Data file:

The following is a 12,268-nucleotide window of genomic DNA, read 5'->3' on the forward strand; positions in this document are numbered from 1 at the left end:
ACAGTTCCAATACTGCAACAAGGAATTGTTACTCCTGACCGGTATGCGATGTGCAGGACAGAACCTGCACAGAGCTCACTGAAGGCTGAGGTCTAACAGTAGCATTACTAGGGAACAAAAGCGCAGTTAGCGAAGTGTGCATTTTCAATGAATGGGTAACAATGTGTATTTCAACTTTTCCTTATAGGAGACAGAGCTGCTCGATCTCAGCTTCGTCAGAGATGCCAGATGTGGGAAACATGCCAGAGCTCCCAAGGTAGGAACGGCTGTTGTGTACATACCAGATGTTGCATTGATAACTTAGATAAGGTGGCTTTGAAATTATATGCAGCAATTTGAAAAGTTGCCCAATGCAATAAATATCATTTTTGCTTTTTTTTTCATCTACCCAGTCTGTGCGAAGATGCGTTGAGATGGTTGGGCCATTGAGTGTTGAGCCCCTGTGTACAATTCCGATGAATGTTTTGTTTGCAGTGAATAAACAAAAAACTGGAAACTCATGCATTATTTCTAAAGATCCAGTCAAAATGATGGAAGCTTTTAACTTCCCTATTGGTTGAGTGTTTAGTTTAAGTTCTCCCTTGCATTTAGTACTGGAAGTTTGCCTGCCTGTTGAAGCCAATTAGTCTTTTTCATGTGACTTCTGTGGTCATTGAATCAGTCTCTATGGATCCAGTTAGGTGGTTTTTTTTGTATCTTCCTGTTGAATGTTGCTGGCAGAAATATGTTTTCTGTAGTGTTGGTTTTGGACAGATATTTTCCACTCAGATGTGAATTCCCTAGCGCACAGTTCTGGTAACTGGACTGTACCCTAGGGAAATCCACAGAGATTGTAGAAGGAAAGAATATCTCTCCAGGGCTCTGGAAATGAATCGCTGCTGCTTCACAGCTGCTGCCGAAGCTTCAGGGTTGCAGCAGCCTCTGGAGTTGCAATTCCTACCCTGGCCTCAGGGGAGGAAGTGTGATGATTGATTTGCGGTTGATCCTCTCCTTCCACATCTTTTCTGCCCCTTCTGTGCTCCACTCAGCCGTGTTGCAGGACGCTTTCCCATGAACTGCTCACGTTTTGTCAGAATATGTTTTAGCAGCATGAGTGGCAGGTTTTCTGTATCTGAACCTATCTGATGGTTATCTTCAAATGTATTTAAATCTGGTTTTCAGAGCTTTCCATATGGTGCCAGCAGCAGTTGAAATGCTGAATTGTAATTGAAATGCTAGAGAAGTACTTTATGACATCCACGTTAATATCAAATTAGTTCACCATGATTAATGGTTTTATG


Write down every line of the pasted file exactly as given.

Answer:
The following is a 12,268-nucleotide window of genomic DNA, read 5'->3' on the forward strand; positions in this document are numbered from 1 at the left end:
ACAGTTCCAATACTGCAACAAGGAATTGTTACTCCTGACCGGTATGCGATGTGCAGGACAGAACCTGCACAGAGCTCACTGAAGGCTGAGGTCTAACAGTAGCATTACTAGGGAACAAAAGCGCAGTTAGCGAAGTGTGCATTTTCAATGAATGGGTAACAATGTGTATTTCAACTTTTCCTTATAGGAGACAGAGCTGCTCGATCTCAGCTTCGTCAGAGATGCCAGATGTGGGAAACATGCCAGAGCTCCCAAGGTAGGAACGGCTGTTGTGTACATACCAGATGTTGCATTGATAACTTAGATAAGGTGGCTTTGAAATTATATGCAGCAATTTGAAAAGTTGCCCAATGCAATAAATATCATTTTTGCTTTTTTTTTCATCTACCCAGTCTGTGCGAAGATGCGTTGAGATGGTTGGGCCATTGAGTGTTGAGCCCCTGTGTACAATTCCGATGAATGTTTTGTTTGCAGTGAATAAACAAAAAACTGGAAACTCATGCATTATTTCTAAAGATCCAGTCAAAATGATGGAAGCTTTTAACTTCCCTATTGGTTGAGTGTTTAGTTTAAGTTCTCCCTTGCATTTAGTACTGGAAGTTTGCCTGCCTGTTGAAGCCAATTAGTCTTTTTCATGTGACTTCTGTGGTCATTGAATCAGTCTCTATGGATCCAGTTAGGTGGTTTTTTTTGTATCTTCCTGTTGAATGTTGCTGGCAGAAATATGTTTTCTGTAGTGTTGGTTTTGGACAGATATTTTCCACTCAGATGTGAATTCCCTAGCGCACAGTTCTGGTAACTGGACTGTACCCTAGGGAAATCCACAGAGATTGTAGAAGGAAAGAATATCTCTCCAGGGCTCTGGAAATGAATCGCTGCTGCTTCACAGCTGCTGCCGAAGCTTCAGGGTTGCAGCAGCCTCTGGAGTTGCAATTCCTACCCTGGCCTCAGGGGAGGAAGTGTGATGATTGATTTGCGGTTGATCCTCTCCTTCCACATCTTTTCTGCCCCTTCTGTGCTCCACTCAGCCGTGTTGCAGGACGCTTTCCCATGAACTGCTCACGTTTTGTCAGAATATGTTTTAGCAGCATGAGTGGCAGGTTTTCTGTATCTGAACCTATCTGATGGTTATCTTCAAATGTATTTAAATCTGGTTTTCAGAGCTTTCCATATGGTGCCAGCAGCAGTTGAAATGCTGAATTGTAATTGAAATGCTAGAGAAGTACTTTATGACATCCACGTTAATATCAAATTAGTTCACCATGATTAATGGTTTTATG